Tolentino only included a few pages about Kyrgyzstan in the book, partly, she says, because she didn’t take notes while she was there. “It’s hard to be like, ‘Here’s what happened to me today,’ ” she says. “You feel like an asshole.” Still, these passages are memorable. “She writes with such sympathy for the way all of us have to bear up under endless performative demands,” says the writer Gideon Lewis-Kraus, another friend of hers. “But she seems to move between the various performances required of her with such fluidity and ease. When she writes about Kyrgyzstan, that’s one of the rare moments she seems genuinely destabilized.”

Back in the U.S., Tolentino applied to the fiction MFA program at the University of Michigan, received a fellowship, and moved to Ann Arbor with Daley. The first short story she submitted anywhere ended up getting published in the literary journal Carve, winning the 2012 Raymond Carver Contest and being nominated for a Pushcart Prize. But even as many of her classmates focused solely on fiction, Tolentino pitched a series of interviews with adult virgins to The Hairpin, the beloved idiosyncratic, now-defunct women’s site. When Emma Carmichael became its editor-in-chief, she hired Tolentino as a contributing editor and they became close, despite mostly running the site via Google Docs and Gchat. “It was like having a pen pal,” Carmichael says. A year later, they finally hung out in person at SXSW, where they shared an air mattress at an Airbnb mutual friends had rented. “The house was a complete disaster zone,” Carmichael says. “We broke the hot tub.” Patel, who was already close with Carmichael, met Tolentino for the first time at that SXSW, too, and assigned her to write a review of a ScHoolboy Q performance for Spin, where she was editing at the time. “The next day she couldn’t file,” Patel says. It remains the only deadline Tolentino has ever missed.

In 2014, when Carmichael began running Jezebel, she hired Tolentino as deputy editor (she moved to New York from Ann Arbor two days before starting the job), and she rapidly established herself as a writer with almost bewilderingly broad abilities. She could be funny; she could construct pieces that combined reporting with personal history (as she did in a piece covering Rolling Stone’s debacle of an article about rape at UVA); and she could write essays exploring the expectations people have of Jezebel itself, as she did in one titled “No Offense,” which began, “It’s strange to edit a feminist website when almost nothing offends you, because the feminist website is traditionally imagined to run on offense.”

'She writes with such sympathy for the way all of us have to bear up under endless performative demands' – Gideon Lewis-Kraus

Soon, she was regularly turning down other job offers, in part due to loyalty to Carmichael, who by then was not just her best friend and boss, but had also been involved in a serious car accident in the summer of 2015 that had landed her in the hospital for six weeks, at which point Tolentino had stepped in to run the site. Meanwhile, Gawker Media, the company that owned Jezebel, was embroiled in a lawsuit involving a Hulk Hogan sex tape that ultimately led it to file for bankruptcy. (Tolentino once described the period as “maniacally strange.”) “But I also think she realized it was a time to have fun before she became one of the voices online that people turn to in order to be told how to think,” Carmichael says.

The offer to write for the New Yorker was different, though. “I was like, Yes, absolutely. Are you fucking kidding me?” Tolentino says. She began her new job in July 2016; four months later, Trump was elected. “I felt useless and agitated and confused, like everyone did,” she says. “I was like, ‘What is a way I can feel all these things for a good purpose?’” Her conclusion was to write a book, and she landed a deal that summer while reporting from the Cosby trial, running outside the courtroom to talk to editors.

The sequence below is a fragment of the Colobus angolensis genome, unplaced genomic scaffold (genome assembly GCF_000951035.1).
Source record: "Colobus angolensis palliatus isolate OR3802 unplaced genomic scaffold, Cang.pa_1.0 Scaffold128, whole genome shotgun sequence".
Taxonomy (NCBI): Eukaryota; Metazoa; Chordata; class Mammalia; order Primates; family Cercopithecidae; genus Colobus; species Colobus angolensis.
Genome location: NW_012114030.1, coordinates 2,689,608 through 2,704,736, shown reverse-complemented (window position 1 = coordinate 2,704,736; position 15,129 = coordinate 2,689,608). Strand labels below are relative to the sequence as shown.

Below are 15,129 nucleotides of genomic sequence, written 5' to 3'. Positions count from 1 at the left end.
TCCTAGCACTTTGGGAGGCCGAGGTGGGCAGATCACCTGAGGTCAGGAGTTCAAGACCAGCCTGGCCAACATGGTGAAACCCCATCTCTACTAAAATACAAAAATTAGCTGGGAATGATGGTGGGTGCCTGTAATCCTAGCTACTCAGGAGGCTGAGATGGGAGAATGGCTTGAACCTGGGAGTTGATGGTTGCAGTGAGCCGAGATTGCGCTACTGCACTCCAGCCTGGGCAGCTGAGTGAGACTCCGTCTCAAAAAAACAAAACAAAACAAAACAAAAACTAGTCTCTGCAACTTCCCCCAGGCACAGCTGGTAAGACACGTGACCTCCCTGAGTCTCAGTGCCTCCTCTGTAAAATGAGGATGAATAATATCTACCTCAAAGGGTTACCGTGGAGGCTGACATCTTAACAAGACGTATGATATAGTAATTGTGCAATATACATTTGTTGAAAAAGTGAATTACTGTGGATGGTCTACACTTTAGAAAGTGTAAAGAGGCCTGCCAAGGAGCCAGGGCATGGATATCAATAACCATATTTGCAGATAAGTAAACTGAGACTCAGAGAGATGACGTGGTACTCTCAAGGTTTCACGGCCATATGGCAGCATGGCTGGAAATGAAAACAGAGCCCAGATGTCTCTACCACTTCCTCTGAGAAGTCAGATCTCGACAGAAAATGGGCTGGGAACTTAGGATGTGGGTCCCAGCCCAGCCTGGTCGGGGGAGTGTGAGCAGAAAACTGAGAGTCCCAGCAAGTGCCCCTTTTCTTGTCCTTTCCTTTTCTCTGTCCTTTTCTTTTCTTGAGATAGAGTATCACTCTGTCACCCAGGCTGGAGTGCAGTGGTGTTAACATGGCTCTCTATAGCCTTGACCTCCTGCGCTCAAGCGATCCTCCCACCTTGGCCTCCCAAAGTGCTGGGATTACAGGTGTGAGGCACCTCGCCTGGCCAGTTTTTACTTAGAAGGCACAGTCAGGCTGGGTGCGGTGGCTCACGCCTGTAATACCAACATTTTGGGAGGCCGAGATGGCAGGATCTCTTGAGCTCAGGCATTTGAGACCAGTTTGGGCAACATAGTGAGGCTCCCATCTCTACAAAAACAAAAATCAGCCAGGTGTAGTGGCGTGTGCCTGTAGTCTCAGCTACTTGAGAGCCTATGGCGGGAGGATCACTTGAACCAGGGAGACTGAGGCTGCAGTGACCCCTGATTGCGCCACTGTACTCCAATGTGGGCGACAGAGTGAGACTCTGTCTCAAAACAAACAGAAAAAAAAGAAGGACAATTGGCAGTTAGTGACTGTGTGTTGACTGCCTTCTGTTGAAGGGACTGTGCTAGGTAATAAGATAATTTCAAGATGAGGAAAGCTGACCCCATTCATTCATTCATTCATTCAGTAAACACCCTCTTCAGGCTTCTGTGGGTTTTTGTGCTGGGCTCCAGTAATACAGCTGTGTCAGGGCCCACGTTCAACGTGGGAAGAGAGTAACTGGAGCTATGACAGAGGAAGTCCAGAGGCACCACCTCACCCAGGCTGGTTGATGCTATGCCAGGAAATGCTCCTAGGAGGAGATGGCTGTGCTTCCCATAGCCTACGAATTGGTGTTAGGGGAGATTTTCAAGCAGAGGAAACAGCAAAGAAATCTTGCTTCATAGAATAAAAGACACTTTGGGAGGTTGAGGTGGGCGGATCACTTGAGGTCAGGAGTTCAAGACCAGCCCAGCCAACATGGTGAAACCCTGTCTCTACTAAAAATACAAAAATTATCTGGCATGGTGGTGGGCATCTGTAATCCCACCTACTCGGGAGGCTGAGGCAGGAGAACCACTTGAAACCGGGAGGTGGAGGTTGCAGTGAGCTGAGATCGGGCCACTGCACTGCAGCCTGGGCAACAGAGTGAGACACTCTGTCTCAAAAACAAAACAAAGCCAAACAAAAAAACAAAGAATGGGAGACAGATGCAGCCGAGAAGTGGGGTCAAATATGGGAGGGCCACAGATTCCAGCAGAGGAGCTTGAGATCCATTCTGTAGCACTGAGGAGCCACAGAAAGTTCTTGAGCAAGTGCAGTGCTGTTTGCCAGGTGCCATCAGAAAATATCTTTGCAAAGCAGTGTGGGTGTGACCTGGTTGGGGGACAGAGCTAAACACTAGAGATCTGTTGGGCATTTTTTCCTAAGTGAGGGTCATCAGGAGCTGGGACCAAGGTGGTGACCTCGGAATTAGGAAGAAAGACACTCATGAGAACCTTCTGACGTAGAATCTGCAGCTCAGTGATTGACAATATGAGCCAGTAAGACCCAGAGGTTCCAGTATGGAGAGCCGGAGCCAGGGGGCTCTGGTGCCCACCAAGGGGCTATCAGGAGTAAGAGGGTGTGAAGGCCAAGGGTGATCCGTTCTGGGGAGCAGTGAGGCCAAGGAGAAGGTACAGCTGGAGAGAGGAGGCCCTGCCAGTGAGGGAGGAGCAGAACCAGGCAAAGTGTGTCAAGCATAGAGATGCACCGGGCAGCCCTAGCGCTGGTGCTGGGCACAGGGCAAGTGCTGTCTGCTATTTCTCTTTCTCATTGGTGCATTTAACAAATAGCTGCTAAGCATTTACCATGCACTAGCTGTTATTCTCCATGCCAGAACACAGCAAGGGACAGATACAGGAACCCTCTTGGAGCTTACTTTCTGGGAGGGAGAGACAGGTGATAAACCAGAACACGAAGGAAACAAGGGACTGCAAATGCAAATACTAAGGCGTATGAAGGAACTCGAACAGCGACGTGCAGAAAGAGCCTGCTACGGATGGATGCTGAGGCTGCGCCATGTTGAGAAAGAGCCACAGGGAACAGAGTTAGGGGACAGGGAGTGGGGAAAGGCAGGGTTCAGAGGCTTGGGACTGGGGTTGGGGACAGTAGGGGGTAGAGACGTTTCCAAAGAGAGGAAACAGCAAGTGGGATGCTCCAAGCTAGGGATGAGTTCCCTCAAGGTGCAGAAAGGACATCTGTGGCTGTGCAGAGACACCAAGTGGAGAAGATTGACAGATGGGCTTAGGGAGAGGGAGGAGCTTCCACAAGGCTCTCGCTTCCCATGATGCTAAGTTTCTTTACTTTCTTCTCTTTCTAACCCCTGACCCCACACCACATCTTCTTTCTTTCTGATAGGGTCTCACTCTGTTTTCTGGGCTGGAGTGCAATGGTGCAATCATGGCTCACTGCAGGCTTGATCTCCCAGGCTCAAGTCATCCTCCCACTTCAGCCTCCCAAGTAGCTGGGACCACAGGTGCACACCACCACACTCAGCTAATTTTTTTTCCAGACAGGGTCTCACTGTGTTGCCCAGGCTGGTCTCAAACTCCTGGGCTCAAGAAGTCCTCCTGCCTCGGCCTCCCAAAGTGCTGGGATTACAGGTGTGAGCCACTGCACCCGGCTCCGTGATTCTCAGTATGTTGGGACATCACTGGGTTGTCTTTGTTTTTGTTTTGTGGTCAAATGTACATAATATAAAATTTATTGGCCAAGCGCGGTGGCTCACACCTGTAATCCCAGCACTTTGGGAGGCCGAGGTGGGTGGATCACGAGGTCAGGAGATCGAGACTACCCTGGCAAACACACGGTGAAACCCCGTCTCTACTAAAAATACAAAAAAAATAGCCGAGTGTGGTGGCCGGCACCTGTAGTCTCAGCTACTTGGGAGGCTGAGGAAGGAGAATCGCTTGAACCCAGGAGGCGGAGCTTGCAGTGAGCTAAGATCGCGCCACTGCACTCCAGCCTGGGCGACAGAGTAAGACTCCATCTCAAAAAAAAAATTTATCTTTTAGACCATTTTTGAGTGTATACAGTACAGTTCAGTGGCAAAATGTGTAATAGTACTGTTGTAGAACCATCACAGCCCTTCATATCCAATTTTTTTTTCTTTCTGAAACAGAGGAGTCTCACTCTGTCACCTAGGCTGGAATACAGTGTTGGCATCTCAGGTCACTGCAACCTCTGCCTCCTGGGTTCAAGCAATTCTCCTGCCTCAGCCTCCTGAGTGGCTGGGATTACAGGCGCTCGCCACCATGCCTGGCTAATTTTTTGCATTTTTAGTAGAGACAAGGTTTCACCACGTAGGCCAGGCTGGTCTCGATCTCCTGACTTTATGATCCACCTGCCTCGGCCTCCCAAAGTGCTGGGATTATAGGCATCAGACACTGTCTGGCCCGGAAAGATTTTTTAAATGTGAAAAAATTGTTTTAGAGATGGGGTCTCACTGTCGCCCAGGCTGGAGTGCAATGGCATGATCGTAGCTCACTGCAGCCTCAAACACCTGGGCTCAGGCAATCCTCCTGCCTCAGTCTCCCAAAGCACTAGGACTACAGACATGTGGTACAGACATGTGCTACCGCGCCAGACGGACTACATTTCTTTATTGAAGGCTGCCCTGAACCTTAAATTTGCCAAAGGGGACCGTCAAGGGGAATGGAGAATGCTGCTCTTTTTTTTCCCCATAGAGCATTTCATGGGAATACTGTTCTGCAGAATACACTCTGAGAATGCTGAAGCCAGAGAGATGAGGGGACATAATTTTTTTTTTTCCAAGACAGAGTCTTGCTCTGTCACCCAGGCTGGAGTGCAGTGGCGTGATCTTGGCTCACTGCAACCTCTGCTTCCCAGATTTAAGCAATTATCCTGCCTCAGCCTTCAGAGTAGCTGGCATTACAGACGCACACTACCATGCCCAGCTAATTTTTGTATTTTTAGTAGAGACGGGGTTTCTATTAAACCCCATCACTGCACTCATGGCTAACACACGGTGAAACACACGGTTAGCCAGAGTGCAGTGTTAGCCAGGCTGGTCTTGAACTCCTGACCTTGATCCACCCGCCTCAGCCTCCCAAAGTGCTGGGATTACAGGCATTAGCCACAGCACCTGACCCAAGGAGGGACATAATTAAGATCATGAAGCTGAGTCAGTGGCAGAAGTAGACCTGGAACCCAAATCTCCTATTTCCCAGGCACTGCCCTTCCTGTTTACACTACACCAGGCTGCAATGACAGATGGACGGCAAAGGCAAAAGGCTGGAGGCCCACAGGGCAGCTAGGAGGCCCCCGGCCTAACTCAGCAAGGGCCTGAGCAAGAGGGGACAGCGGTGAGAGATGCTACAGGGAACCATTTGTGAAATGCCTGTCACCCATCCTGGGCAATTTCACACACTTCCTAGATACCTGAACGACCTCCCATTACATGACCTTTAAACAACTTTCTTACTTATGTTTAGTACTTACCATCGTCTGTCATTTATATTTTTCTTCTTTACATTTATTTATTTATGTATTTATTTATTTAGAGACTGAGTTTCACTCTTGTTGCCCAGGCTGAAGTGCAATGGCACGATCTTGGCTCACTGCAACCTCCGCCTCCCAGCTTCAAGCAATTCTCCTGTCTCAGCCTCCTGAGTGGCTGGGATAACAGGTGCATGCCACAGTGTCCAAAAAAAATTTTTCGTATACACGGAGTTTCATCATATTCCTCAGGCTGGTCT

For the next 18 months, she worked on Trick Mirror most weekends and some weeknights. Early responses have been rapturous. It’s been blurbed by Zadie Smith and Rebecca Solnit, who called Tolentino “the best young essayist at work in the United States.” The starred Kirkus review declared that it positioned Tolentino as “a key voice of her generation,” though she shrugs this off. “I think it’s a subject matter thing,” she says. (“It’s broader than that,” Williams says. “She’s writing about things we all live with.”)

The anal cancer email notwithstanding, the criticism Tolentino receives these days tends to be more muted than when she was at Jezebel, where people sometimes tweeted at her with pictures of her face plastered with dicks. The essay she expects to prompt the most blowback is one in which she argues that being a “difficult woman” has been reframed as an undiluted positive. “The concept has ballooned to something all-encompassing…a tarp of self-delusion that can cover any sin,” she writes, adding, “If you stripped away the sexism, you’d still be left with Kellyanne Conway.”

The piece has the capacity to anger both people on the left and, presumably, Kellyanne Conway and her supporters. It’s also indicative of the way Tolentino’s path through most any subject, no matter how contentious, is her own. “The ways in which our identities position us in the world are complicated,” she tells me. “And we’re in an age where everything is shifting. There has to be writing that is flexible enough to accommodate all these things existing, often at once.”

One concern she had about her essay on Ecstasy and religion was that just putting words to something so central to her identity would leave it unable to further develop. “I worried I was imposing some sort of false structure and would no longer have these overwhelming experiences,” she says. She was relieved, last April, when she went upstate, dropped acid, and discovered this, at least, was not the case. “The message of the day was, Jia, what an idiot you were to even think you were getting to the bottom of anything,” she says. “That essay is just a sliver on the top of this thing that you’ll be thinking about for the rest of your life.”

This article will appear in the September 2019 issue of ELLE.

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Molly Langmuir Molly Langmuir is a staff writer for ELLE.